What is now Cleveland Park began in the 18th century with Pretty Prospects (later known as Rosedale), a single estate of nearly a thousand acres. The yellow farmhouse in the middle of the Rosedale property (3501 Newark Street) was the home of Revolutionary War General Uriah Forrest. The rear section of the Rosedale Farmhouse dates to the 1730s and is the oldest house in Washington. Today, the grounds in front of the farmhouse are preserved by the Rosedale Conservancy for everyone to enjoy.
During his first term as president, Grover Cleveland bought a house just south of Rosedale from Uriah Forrest’s descendants and turned it into a summer retreat. That house, which was razed in 1927, stood near 36th Street between Macomb and Newark Streets. In the 1890s, the extension of the electric streetcar line up Connecticut Avenue made possible for the first time an easy commute between upper North-west and downtown Washington. Cleveland Park was developed as a streetcar “suburb” from the 1890s on. Some of the earliest houses from this phase of development are on Newark Street and Highland Place, and on Macomb near the site of President Cleveland’s old house. Cleveland Park is noted for its architectural diversity. The neighborhood showcases all the popular architectural styles of the late 19th and early 20th centuries—Queen Anne, Shingle, Colonial Revival, Dutch Colonial Revival, Mission Revival, Tudor Revival, Craftsman foursquares and bungalows—as well as important modern houses, including one by I.M. Pei and several by Waldron Faulkner and his son Winthrop Faulkner
This brochure from the D.C. Historic Preservation Office provides a great introduction to Cleveland Park’s history and architecture.
Click here for access to an archive of blog posts on this site relating to Cleveland Park history.
See also this this page for oral histories of Cleveland Park residents and the back issues of our newsletter.
Read about the history of John Eaton Elementary School in the booklet published to celebrate its centennial in 2011.
BIBLIOGRAPHY ON CLEVELAND PARK HISTORY
Anderson, Cherrie, Kathleen Sinclair Wood, and John Weibenson. Cleveland Park: A Guide to Architectural Styles and Building Types. Washington, D.C.: Cleveland Park Historical Society, 1998.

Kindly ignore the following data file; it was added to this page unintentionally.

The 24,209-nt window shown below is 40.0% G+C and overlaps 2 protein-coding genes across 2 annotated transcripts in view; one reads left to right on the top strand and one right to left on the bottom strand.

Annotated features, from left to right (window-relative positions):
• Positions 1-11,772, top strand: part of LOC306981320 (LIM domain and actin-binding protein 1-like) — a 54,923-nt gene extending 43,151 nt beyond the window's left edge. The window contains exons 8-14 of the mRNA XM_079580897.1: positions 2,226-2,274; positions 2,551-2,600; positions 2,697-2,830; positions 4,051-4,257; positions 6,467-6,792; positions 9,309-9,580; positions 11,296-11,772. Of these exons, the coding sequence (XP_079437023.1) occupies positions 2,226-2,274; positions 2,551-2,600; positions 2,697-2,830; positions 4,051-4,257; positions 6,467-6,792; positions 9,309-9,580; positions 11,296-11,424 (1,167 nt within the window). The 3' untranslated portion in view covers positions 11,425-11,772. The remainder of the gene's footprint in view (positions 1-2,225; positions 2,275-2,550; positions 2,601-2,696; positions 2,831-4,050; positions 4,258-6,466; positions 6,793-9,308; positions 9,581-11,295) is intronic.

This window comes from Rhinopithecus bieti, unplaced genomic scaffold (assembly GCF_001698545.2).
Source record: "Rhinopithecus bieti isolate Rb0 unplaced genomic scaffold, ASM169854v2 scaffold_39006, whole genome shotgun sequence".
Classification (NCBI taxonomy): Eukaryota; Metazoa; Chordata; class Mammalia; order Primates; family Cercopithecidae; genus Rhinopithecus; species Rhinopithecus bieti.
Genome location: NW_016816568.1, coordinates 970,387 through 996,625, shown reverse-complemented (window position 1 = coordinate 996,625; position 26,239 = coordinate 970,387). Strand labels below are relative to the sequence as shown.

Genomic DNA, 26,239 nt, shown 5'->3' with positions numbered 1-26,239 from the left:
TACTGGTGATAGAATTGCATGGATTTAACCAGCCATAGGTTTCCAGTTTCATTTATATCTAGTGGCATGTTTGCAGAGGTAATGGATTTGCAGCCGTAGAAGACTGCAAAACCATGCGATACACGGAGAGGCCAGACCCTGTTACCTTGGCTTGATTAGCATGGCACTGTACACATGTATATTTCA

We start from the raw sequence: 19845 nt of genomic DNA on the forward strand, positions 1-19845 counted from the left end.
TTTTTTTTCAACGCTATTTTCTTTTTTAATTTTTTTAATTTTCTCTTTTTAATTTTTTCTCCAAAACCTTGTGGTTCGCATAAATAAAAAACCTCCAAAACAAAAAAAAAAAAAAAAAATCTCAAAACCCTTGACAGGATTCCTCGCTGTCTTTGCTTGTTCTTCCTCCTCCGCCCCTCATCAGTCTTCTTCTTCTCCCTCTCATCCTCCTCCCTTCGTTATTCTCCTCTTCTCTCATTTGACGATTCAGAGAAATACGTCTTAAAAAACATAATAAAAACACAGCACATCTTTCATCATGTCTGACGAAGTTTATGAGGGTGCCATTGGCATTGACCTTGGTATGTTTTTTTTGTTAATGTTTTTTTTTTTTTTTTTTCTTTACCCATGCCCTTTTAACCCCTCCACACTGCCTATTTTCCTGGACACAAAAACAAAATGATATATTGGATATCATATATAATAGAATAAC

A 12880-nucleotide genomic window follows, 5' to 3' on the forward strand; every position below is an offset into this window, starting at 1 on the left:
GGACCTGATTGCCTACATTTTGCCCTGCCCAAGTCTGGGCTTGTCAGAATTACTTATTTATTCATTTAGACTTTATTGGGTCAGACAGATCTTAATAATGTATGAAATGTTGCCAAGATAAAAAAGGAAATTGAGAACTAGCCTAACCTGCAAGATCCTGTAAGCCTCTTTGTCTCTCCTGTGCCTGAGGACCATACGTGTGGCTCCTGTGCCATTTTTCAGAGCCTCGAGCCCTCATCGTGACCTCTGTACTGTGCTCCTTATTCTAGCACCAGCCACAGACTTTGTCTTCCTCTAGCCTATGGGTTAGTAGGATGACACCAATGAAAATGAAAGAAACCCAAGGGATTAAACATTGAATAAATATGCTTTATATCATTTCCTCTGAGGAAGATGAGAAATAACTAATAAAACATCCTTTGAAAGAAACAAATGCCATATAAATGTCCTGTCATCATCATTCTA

Longstreth, Richard, ed. Housing Washington: Two Centuries of Residential Development and Planning in the National Capital Area. Chicago: Center for American Places, 2010.
Ozer, Mark N. Northwest Washington, D.C.: Tales from West of the Park. Charleston, S.C.: The History Press, 2011.
Peter, Grace Dunlop, and Joyce D. Southwick. Cleveland Park: An Early Residential Suburb of the Nation’s Capital. Washington, D.C.: Cleveland Park Community Library Committee, 1958.
Smith, Kathryn S., ed. Washington at Home: An Illustrated History of Neighborhoods in the Nation’s Capital. 2nd ed. Baltimore: Johns Hopkins University Press, 2010.
Williams, Paul K., and Kelton C. Higgins. Cleveland Park. Charleston, S.C.: Arcadia Publishing, 2003.
HISTORICAL COLLECTIONS IN LOCAL LIBRARIES
The archives of the Washington National Cathedral contain records of the search by Bishop Satterlee, the Cathedral Foundation trustees, and Phoebe Hearst, for land on which to build the Cathedral and its educational institutions in the 1890s, amid the early land-rush among developers buying up the old estates in this area.
D.C. Public Library
Washingtoniana Division, MLK Library: Washingtoniana’s collections, described here, are unparalleled for local-history and house-history research in the District, especially while HSW remains closed. It is worth following Washingtoniana on Facebook for notices about their programs and workshops. NB Fall 2018: While the MLK Library is being renovated, Washingtoniana is in temporary quarters right nearby at 4340 Connecticut Avenue. To make an appointment to visit the collection there, email them at firstname.lastname@example.org.
Washington Post and Evening Star archives: Did you know that a D.C. public library card gives you free access to full-text search of the Washington Post back to 1877 and the Evening Star back to 1852? Explore the available databases here. Happy searching!
Historical Society of Washington
HSW’s Kiplinger Library is a very important archive and library for Washington history. HSW holds the archives of CPHS, as well as many other resources for neighborhood history research. Their hours are limited as they work to get back up to speed after closing for the summer for lack of funds, so it’s worth calling to check on their hours. The online search function for their collections is very user-friendly. Many of their photographs and archival finding aids have been digitized and can be consulted online via this search interface. Note that it is possible to search by neighborhood and/or street address.
Library of Congress
HABS: Records of the Historic American Buildings Survey, a WPA-era project that still continues to document historic structures, are searchable online here.
Pamela Scott, “Residential Architecture of Washington, D.C., and its Suburbs,” an essay online at the Library of Congress’s website, discusses a number of architects important in Cleveland Park’s development, including Waddy Wood, and covers LC’s and other area libraries’ relevant holdings.